Post-operative Infection of Prosthetic Materials or Stents Involving the Supra-aortic Trunks: A Comprehensive Review

Anne Lejay, Igor Koncar, Holger Diener, Melina Vega de Ceniga, Nabil Chakfé

Research output: Contribution to journalReview articlepeer-review

18 Scopus citations


Objective: The aim of this paper was to provide recommendations for diagnosis and management in the setting of infection following open or endovascular reconstructions of the supra-aortic trunks. Methods: A review of the Medline database was performed from 1997 to 2017 by a combined strategy of MeSh terms. Results: The literature search identified 49 publications: 36 studies addressing prosthetic material infections and 13 studies addressing stent infections. A total of 140 cases of prosthetic material infections were reported, mostly involving carotid patches. Surgical treatment was mostly based on complete removal of the infected material followed by in situ arterial reconstruction (86 cases, 62.3%). Peri-operative complications included cranial nerve injury in 17 cases (12.5%), stroke in eight (6.7%), bleeding in four (2.9%), re-infection in five (3.6%), and cardiac failure in three cases (2.2%). Stent infections were reported in 12 patients: eight carotid stents, three subclavian stents and one tandem brachiocephalic subclavian stent. Treatment was not described for one case, was conservative in one case, consisted of stent removal with venous reconstruction in six cases, stent removal without reconstruction because of carotid thrombosis in two cases, and carotid embolisation in two cases. Complications included intra-operative death in one case (9.1%), stroke in two (18.2%), reinfection in one (9.1%), bleeding in one (9.1%), and cardiac failure in one case (9.1%). Conclusion: Appropriate pre-operative imaging is mandatory and treatment modality should be determined by patient condition. Complete removal of the infected material, followed by in situ arterial reconstruction with venous material seems advisable, despite high morbidity. However, alternative strategies may be considered for fragile and high risk patients. A multidisciplinary approach is mandatory to ensure optimum results.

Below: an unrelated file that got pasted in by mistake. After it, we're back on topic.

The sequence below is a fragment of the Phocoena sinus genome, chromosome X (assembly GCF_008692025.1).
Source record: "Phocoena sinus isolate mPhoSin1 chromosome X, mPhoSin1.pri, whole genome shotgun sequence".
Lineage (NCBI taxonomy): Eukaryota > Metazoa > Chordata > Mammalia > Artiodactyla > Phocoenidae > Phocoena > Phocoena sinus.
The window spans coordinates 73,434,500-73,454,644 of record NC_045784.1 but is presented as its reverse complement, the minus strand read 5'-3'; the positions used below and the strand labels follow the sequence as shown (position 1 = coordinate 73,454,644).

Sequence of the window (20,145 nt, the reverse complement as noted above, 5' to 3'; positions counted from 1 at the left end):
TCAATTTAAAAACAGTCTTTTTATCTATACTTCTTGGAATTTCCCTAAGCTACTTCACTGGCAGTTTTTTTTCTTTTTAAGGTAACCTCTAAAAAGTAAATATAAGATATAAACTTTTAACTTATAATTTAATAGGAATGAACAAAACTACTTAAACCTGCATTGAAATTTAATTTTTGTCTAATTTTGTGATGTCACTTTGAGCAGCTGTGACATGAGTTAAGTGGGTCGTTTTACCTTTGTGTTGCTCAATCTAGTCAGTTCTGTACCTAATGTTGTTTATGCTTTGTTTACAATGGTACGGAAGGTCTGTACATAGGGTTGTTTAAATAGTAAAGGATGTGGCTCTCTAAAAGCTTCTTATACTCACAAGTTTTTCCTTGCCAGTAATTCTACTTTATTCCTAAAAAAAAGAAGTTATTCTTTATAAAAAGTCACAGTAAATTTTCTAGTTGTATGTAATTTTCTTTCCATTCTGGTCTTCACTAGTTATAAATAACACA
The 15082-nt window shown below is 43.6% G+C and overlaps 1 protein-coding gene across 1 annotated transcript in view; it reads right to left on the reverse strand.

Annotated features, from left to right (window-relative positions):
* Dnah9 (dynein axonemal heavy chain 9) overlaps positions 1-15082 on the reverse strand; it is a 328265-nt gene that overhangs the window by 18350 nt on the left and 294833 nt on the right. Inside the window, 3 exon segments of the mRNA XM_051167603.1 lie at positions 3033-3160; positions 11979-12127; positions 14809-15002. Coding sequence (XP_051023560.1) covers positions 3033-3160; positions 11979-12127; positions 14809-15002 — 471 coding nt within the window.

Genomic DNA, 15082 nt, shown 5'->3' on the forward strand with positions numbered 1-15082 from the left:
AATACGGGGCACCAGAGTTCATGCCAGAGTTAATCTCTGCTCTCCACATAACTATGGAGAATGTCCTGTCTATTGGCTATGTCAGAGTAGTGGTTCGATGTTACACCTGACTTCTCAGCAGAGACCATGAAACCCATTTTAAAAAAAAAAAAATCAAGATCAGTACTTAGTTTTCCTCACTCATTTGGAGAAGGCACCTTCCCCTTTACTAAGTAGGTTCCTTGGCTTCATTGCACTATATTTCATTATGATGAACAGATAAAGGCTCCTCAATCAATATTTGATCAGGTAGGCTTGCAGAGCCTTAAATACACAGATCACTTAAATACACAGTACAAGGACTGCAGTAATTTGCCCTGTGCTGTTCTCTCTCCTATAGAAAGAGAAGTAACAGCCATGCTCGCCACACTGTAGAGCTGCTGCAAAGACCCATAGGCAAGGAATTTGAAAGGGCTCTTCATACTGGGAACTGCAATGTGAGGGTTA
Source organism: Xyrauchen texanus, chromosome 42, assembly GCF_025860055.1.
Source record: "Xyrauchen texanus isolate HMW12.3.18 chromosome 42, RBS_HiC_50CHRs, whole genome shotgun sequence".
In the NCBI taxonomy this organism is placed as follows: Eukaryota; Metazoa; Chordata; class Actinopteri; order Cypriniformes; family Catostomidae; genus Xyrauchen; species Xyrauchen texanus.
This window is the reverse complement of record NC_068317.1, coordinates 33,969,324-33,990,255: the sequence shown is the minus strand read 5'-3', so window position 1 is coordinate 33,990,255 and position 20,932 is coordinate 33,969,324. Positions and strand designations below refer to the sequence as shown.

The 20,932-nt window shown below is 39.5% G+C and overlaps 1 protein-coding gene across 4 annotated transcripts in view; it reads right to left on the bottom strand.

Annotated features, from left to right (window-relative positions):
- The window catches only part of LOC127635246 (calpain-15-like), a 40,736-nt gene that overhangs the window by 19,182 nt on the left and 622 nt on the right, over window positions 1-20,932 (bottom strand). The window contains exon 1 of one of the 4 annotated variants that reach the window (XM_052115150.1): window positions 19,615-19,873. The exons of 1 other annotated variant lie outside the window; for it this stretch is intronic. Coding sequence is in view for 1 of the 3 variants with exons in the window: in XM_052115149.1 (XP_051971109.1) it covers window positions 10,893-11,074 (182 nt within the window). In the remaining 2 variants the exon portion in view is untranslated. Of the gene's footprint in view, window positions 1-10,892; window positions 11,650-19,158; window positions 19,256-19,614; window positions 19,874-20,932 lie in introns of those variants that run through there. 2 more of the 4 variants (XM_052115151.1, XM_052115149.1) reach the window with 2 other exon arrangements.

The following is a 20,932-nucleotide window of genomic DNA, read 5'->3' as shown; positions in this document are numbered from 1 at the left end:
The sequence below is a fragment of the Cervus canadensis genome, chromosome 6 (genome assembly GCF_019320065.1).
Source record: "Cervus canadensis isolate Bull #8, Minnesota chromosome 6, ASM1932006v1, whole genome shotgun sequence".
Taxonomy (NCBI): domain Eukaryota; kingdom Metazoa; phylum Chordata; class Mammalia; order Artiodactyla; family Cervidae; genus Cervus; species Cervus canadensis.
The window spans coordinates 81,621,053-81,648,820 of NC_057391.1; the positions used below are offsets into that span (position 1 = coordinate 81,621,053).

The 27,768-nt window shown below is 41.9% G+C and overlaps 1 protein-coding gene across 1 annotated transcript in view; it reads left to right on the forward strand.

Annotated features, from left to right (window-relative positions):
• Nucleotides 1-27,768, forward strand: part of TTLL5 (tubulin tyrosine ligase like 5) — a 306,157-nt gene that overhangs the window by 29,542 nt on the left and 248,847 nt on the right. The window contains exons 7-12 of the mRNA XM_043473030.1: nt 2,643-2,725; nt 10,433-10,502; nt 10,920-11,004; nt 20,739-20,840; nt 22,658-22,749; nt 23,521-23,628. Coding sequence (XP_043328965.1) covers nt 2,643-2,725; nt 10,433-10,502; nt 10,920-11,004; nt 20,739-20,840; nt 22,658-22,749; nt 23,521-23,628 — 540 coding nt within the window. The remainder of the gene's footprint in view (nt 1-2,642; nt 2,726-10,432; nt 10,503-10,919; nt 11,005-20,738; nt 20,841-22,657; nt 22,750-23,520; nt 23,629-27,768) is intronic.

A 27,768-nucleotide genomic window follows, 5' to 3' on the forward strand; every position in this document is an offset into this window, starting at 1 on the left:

Original languageEnglish (US)
Pages (from-to)885-900
Number of pages16
JournalEuropean Journal of Vascular and Endovascular Surgery
Issue number6
StatePublished - Dec 2018


  • Brachiocephalic trunk
  • Carotid arteries
  • Infection
  • Operative
  • Subclavian artery
  • Surgical procedures

ASJC Scopus subject areas

  • Surgery
  • Cardiology and Cardiovascular Medicine


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